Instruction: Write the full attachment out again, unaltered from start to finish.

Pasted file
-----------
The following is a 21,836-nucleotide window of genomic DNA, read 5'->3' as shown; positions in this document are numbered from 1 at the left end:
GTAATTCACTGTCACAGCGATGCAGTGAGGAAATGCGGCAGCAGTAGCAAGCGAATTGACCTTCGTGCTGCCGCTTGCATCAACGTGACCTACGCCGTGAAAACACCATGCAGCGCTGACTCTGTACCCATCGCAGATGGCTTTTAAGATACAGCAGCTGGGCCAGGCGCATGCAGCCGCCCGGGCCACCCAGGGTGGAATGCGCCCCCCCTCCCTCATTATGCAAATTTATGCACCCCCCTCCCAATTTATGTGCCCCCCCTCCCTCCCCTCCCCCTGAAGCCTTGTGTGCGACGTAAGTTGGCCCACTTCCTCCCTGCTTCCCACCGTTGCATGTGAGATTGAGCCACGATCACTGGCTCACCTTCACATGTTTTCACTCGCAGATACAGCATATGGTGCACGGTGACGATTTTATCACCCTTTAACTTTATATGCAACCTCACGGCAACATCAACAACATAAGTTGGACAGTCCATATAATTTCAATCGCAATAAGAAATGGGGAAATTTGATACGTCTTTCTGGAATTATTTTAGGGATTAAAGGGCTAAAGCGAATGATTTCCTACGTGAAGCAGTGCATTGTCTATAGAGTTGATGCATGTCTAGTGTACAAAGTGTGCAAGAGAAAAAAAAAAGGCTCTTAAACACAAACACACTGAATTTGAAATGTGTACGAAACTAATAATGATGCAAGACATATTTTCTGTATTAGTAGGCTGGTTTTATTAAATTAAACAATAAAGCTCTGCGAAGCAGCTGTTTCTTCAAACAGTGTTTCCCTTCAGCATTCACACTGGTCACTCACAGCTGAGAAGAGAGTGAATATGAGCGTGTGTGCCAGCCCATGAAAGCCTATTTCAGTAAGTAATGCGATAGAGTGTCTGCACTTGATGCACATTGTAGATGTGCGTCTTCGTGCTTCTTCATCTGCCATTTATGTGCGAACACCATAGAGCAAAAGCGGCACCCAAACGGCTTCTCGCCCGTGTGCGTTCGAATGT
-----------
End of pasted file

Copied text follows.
The following is a 21,836-nucleotide window of genomic DNA, read 5'->3' as shown; positions in this document are numbered from 1 at the left end:
GTAATTCACTGTCACAGCGATGCAGTGAGGAAATGCGGCAGCAGTAGCAAGCGAATTGACCTTCGTGCTGCCGCTTGCATCAACGTGACCTACGCCGTGAAAACACCATGCAGCGCTGACTCTGTACCCATCGCAGATGGCTTTTAAGATACAGCAGCTGGGCCAGGCGCATGCAGCCGCCCGGGCCACCCAGGGTGGAATGCGCCCCCCCTCCCTCATTATGCAAATTTATGCACCCCCCTCCCAATTTATGTGCCCCCCCTCCCTCCCCTCCCCCTGAAGCCTTGTGTGCGACGTAAGTTGGCCCACTTCCTCCCTGCTTCCCACCGTTGCATGTGAGATTGAGCCACGATCACTGGCTCACCTTCACATGTTTTCACTCGCAGATACAGCATATGGTGCACGGTGACGATTTTATCACCCTTTAACTTTATATGCAACCTCACGGCAACATCAACAACATAAGTTGGACAGTCCATATAATTTCAATCGCAATAAGAAATGGGGAAATTTGATACGTCTTTCTGGAATTATTTTAGGGATTAAAGGGCTAAAGCGAATGATTTCCTACGTGAAGCAGTGCATTGTCTATAGAGTTGATGCATGTCTAGTGTACAAAGTGTGCAAGAGAAAAAAAAAAGGCTCTTAAACACAAACACACTGAATTTGAAATGTGTACGAAACTAATAATGATGCAAGACATATTTTCTGTATTAGTAGGCTGGTTTTATTAAATTAAACAATAAAGCTCTGCGAAGCAGCTGTTTCTTCAAACAGTGTTTCCCTTCAGCATTCACACTGGTCACTCACAGCTGAGAAGAGAGTGAATATGAGCGTGTGTGCCAGCCCATGAAAGCCTATTTCAGTAAGTAATGCGATAGAGTGTCTGCACTTGATGCACATTGTAGATGTGCGTCTTCGTGCTTCTTCATCTGCCATTTATGTGCGAACACCATAGAGCAAAAGCGGCACCCAAACGGCTTCTCGCCCGTGTGCGTTCGAATGT